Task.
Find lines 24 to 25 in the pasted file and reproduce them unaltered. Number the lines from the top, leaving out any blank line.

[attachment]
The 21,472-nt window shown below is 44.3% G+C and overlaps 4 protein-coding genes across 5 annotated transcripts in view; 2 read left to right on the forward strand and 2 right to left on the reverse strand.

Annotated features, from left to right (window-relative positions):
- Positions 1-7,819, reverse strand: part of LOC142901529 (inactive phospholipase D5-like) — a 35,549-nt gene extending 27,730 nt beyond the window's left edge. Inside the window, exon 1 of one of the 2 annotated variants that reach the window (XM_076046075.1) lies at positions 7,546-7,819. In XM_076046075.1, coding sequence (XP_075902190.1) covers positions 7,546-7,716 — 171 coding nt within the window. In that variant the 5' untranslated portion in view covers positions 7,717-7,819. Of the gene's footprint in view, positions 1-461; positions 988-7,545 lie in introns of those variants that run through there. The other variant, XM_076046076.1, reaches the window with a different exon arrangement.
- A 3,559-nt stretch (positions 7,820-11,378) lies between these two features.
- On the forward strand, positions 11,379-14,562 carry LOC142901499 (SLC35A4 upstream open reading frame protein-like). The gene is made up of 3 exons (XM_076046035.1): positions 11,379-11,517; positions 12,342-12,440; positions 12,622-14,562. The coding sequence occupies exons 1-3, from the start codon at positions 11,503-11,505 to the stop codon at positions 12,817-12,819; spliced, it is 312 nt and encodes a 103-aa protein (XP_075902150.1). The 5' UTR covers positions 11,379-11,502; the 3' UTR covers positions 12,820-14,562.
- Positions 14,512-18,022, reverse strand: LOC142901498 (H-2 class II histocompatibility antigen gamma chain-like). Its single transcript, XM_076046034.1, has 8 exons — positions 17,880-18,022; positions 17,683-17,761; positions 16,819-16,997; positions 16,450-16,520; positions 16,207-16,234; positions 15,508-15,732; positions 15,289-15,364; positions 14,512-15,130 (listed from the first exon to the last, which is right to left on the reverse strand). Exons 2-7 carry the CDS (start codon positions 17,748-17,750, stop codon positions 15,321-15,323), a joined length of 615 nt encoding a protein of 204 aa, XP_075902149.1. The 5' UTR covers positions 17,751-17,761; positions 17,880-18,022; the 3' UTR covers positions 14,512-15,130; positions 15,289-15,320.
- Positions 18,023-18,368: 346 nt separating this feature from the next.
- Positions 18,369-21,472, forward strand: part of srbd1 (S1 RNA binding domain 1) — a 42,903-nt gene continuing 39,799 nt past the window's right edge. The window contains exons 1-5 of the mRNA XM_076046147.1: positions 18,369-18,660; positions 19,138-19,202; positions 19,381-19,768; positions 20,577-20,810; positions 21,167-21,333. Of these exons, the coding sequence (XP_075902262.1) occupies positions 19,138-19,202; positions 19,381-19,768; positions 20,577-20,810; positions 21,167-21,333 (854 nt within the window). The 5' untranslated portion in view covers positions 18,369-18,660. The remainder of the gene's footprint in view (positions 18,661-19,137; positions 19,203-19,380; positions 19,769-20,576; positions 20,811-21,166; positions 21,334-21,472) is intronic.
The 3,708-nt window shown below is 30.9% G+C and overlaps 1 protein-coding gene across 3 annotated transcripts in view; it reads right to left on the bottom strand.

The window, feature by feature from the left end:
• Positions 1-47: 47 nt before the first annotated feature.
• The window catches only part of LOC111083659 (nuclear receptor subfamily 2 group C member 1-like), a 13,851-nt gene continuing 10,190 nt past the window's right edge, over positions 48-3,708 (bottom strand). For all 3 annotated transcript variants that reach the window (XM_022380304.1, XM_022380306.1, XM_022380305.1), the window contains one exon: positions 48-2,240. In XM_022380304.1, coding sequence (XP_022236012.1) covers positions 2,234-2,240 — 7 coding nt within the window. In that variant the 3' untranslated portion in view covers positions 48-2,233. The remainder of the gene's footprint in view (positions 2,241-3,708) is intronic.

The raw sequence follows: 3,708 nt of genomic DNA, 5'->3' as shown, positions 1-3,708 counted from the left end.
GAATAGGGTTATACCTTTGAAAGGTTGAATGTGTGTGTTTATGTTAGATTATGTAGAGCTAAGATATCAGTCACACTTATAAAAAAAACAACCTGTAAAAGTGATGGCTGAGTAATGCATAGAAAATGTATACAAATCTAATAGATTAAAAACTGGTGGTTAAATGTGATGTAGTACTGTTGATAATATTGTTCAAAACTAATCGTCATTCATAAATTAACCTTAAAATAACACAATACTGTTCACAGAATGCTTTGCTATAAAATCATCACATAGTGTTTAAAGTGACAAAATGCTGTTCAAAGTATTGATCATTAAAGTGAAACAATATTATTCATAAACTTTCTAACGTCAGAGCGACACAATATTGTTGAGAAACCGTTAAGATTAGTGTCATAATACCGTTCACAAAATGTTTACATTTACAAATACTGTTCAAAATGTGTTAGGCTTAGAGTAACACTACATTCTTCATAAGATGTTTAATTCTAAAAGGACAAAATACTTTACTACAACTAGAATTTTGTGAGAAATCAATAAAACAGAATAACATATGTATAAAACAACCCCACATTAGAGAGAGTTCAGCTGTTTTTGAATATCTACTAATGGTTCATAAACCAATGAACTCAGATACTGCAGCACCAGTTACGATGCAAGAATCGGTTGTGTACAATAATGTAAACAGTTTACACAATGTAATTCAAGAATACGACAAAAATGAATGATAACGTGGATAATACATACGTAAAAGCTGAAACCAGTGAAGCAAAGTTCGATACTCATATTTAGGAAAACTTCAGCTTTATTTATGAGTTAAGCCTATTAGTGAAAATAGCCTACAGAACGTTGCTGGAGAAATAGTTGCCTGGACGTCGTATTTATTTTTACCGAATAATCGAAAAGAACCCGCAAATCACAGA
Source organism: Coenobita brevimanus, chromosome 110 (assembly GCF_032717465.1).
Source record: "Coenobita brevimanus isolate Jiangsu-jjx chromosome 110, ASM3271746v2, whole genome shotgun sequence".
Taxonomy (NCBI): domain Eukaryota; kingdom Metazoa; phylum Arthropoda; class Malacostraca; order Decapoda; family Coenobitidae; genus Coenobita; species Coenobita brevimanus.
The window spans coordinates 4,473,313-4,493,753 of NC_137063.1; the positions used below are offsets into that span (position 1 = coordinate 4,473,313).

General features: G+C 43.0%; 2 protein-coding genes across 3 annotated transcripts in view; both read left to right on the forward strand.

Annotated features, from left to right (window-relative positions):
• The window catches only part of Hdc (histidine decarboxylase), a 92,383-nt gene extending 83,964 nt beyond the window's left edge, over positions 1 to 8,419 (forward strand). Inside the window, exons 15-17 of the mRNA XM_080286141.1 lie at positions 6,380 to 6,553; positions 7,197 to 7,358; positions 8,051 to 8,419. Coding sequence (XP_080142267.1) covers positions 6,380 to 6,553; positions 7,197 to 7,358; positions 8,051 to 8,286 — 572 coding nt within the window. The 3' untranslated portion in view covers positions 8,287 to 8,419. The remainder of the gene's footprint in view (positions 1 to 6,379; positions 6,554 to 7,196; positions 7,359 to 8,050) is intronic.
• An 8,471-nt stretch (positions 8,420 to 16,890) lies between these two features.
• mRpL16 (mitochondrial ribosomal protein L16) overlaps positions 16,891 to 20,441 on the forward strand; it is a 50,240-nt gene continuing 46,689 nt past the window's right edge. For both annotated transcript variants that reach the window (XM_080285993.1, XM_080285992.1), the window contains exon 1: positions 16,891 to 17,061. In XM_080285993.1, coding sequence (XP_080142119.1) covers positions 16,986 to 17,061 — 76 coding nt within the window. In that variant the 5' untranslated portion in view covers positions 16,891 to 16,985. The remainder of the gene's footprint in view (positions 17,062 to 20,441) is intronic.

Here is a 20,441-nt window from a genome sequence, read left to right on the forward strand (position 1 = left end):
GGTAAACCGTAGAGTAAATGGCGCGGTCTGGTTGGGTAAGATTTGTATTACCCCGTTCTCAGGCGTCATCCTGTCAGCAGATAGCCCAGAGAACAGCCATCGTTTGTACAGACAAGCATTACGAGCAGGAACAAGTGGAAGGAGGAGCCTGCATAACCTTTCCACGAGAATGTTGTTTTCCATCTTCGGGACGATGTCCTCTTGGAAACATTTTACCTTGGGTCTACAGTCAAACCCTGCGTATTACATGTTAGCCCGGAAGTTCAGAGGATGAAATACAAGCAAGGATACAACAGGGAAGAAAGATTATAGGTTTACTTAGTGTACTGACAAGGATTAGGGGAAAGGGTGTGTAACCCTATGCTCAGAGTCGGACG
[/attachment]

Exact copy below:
Here is a 20,441-nt window from a genome sequence, read left to right on the forward strand (position 1 = left end):
GGTAAACCGTAGAGTAAATGGCGCGGTCTGGTTGGGTAAGATTTGTATTACCCCGTTCTCAGGCGTCATCCTGTCAGCAGATAGCCCAGAGAACAGCCATCGTTTGTACAGACAAGCATTACGAGCAGGAACAAGTGGAAGGAGGAGCCTGCATAACCTTTCCACGAGAATGTTGTTTTCCATCTTCGGGACGATGTCCTCTTGGAAACATTTTACCTTGGGTCTACAGTCAAACCCTGCGTATTACATGTTAGCCCGGAAGTTCAGAGGATGAAATACAAGCAAGGATACAACAGGGAAGAAAGATTATAGGTTTACTTAGTGTACTGACAAGGATTAGGGGAAAGGGTGTGTAACCCTATGCTCAGAGTCGGACG